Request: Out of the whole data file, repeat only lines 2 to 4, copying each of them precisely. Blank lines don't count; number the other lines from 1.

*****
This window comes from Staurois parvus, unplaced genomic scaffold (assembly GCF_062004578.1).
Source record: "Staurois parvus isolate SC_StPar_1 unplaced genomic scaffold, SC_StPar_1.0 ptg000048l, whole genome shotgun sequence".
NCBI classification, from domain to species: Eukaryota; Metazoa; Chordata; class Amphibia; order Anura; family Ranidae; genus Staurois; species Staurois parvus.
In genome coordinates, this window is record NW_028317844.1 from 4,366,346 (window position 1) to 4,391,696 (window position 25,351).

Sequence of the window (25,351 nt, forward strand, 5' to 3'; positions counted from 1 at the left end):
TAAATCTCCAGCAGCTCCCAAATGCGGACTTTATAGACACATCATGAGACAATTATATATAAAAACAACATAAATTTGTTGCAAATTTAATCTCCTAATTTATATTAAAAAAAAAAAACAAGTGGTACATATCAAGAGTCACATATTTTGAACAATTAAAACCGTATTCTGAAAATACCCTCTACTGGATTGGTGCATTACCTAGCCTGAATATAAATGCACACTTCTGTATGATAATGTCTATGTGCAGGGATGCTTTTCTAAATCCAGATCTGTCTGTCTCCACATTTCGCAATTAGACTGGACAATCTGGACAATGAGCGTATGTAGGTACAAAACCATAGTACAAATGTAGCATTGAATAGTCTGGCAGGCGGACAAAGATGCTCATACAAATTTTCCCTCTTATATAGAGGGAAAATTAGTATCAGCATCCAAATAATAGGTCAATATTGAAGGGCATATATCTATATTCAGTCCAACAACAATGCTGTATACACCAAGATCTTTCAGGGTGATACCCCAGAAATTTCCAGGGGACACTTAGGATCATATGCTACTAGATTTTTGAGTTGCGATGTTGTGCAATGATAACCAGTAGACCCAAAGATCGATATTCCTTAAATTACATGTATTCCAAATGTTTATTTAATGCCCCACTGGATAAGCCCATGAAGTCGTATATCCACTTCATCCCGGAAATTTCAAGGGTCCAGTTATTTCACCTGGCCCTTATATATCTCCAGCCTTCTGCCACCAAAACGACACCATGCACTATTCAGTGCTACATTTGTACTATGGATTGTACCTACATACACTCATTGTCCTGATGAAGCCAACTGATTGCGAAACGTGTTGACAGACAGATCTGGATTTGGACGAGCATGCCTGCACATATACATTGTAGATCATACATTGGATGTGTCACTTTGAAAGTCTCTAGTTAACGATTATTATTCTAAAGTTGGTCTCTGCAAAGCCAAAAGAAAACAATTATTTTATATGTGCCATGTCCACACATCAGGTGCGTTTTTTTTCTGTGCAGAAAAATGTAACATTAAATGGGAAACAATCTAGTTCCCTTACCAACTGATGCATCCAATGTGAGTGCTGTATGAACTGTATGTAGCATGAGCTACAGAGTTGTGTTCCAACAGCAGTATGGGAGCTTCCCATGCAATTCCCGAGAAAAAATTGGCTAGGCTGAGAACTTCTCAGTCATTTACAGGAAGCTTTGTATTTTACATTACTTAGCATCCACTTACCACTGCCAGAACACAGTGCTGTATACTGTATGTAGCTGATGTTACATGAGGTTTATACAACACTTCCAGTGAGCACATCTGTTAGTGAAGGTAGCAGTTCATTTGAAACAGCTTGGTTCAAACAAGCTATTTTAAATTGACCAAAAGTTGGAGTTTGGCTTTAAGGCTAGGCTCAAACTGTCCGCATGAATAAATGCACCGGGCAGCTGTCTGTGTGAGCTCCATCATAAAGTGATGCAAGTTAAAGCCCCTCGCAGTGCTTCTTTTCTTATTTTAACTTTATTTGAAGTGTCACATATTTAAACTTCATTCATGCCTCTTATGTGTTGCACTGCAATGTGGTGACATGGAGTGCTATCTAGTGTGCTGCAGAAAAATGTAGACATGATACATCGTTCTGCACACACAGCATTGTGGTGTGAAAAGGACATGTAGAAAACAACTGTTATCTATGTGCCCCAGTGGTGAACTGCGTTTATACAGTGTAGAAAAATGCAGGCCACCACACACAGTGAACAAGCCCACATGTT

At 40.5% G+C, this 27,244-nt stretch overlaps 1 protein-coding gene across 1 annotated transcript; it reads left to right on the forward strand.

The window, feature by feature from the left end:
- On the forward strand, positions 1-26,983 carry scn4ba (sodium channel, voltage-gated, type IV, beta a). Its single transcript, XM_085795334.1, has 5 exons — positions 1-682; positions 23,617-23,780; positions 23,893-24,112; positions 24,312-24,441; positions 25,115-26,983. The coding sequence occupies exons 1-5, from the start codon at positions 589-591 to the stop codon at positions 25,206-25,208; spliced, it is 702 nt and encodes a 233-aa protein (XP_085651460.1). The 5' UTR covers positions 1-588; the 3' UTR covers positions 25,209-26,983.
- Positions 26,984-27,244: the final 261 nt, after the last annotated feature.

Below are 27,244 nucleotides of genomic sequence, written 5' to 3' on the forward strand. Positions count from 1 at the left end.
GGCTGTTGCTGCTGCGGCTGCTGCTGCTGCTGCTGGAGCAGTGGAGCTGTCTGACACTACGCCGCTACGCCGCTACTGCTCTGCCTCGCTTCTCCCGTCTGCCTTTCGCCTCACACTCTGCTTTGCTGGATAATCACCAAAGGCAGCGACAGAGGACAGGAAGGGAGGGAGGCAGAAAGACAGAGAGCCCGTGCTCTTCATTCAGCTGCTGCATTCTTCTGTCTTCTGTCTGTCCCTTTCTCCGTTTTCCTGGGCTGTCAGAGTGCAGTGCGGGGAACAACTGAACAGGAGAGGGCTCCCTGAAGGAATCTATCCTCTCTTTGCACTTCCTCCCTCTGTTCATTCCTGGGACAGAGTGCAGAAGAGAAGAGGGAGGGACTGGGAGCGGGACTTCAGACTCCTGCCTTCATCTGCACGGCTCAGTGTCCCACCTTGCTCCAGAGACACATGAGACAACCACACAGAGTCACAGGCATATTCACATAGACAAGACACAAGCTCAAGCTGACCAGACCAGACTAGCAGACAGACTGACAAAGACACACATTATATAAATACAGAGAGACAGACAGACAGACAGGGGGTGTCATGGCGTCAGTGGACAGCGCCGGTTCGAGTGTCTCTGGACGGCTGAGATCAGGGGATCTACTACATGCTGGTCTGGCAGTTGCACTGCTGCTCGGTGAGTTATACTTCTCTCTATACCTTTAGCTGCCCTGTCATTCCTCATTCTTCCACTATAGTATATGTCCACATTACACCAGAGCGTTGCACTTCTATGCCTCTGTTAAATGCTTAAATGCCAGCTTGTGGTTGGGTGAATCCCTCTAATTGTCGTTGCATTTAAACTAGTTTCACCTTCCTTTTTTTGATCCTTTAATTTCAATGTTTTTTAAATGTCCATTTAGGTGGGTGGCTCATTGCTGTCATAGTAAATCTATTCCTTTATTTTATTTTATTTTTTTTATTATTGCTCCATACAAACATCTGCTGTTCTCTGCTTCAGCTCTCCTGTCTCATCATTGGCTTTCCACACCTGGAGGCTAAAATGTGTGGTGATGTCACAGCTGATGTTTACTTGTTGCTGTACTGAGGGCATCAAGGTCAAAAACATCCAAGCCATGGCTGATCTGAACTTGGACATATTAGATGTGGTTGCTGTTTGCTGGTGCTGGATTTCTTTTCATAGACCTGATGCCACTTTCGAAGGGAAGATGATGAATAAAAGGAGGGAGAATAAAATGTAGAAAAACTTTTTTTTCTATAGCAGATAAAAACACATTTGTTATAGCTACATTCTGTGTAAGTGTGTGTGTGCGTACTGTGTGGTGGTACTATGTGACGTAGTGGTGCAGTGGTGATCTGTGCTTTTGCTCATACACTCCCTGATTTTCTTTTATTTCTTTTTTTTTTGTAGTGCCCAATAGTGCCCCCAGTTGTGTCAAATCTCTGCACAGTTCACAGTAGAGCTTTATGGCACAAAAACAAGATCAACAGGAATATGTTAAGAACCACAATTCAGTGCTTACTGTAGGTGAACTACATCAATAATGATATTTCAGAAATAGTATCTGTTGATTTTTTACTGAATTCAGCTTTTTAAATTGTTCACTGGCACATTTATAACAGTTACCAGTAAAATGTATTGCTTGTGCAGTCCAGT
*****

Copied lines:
Source record: "Staurois parvus isolate SC_StPar_1 unplaced genomic scaffold, SC_StPar_1.0 ptg000048l, whole genome shotgun sequence".
NCBI classification, from domain to species: Eukaryota; Metazoa; Chordata; class Amphibia; order Anura; family Ranidae; genus Staurois; species Staurois parvus.
In genome coordinates, this window is record NW_028317844.1 from 4,366,346 (window position 1) to 4,391,696 (window position 25,351).